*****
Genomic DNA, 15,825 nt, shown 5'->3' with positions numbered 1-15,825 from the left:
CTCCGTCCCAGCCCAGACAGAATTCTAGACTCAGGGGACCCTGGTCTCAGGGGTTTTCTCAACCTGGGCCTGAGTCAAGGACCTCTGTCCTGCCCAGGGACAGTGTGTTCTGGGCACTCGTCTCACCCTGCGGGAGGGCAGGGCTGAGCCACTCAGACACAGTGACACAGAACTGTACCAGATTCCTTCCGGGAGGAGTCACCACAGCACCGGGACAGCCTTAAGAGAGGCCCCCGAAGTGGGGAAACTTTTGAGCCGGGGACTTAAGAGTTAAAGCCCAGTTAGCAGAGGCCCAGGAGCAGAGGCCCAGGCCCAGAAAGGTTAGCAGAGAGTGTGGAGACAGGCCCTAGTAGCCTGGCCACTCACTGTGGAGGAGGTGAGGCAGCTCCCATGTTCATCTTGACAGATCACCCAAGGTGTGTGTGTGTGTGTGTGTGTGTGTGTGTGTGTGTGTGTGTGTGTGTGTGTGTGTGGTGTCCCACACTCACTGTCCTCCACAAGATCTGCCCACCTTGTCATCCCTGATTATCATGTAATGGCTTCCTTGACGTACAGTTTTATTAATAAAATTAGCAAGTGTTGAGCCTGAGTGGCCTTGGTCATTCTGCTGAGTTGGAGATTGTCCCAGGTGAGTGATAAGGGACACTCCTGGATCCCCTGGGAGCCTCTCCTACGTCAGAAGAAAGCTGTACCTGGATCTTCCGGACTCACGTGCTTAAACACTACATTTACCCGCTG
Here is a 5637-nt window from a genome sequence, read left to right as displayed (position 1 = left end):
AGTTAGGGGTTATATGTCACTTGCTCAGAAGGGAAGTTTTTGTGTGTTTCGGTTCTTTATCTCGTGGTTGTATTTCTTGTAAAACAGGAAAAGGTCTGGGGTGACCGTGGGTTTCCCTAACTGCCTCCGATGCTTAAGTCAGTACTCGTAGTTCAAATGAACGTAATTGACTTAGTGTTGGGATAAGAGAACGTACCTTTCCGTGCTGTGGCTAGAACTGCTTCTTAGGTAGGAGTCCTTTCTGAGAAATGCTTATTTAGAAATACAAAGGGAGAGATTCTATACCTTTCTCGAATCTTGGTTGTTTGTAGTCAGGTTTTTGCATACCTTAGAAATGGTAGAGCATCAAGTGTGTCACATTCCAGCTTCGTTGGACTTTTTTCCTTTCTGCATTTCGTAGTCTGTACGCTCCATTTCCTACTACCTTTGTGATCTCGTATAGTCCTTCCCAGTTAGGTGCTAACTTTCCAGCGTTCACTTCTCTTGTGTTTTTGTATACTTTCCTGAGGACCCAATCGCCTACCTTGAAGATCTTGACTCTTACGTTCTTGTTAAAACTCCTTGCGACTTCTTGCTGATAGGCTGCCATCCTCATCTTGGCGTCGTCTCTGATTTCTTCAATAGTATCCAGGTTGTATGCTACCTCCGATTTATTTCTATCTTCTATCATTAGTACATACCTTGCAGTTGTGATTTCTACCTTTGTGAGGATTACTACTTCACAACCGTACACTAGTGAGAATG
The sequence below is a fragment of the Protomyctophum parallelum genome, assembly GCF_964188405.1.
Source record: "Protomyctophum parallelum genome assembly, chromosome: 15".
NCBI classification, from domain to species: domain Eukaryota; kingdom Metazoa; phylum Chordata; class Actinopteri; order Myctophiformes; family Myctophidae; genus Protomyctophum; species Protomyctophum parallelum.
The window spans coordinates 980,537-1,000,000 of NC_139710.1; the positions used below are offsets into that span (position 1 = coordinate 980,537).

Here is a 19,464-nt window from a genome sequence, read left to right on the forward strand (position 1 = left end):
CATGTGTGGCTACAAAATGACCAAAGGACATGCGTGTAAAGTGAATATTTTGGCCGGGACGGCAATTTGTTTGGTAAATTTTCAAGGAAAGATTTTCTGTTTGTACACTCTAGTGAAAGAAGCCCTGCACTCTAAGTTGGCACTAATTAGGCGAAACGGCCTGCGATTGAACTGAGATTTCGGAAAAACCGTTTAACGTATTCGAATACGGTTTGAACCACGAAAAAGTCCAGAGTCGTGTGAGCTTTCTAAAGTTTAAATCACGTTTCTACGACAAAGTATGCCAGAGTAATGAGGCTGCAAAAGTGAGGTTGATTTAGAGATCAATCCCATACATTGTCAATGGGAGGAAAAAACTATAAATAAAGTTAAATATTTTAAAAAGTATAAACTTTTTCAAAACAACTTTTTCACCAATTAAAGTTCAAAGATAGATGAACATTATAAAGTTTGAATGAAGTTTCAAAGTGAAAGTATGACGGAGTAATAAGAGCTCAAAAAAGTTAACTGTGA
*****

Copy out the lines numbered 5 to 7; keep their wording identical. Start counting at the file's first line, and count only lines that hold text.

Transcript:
The sequence below is a fragment of the Protomyctophum parallelum genome, assembly GCF_964188405.1.
Source record: "Protomyctophum parallelum genome assembly, chromosome: 15".
NCBI classification, from domain to species: domain Eukaryota; kingdom Metazoa; phylum Chordata; class Actinopteri; order Myctophiformes; family Myctophidae; genus Protomyctophum; species Protomyctophum parallelum.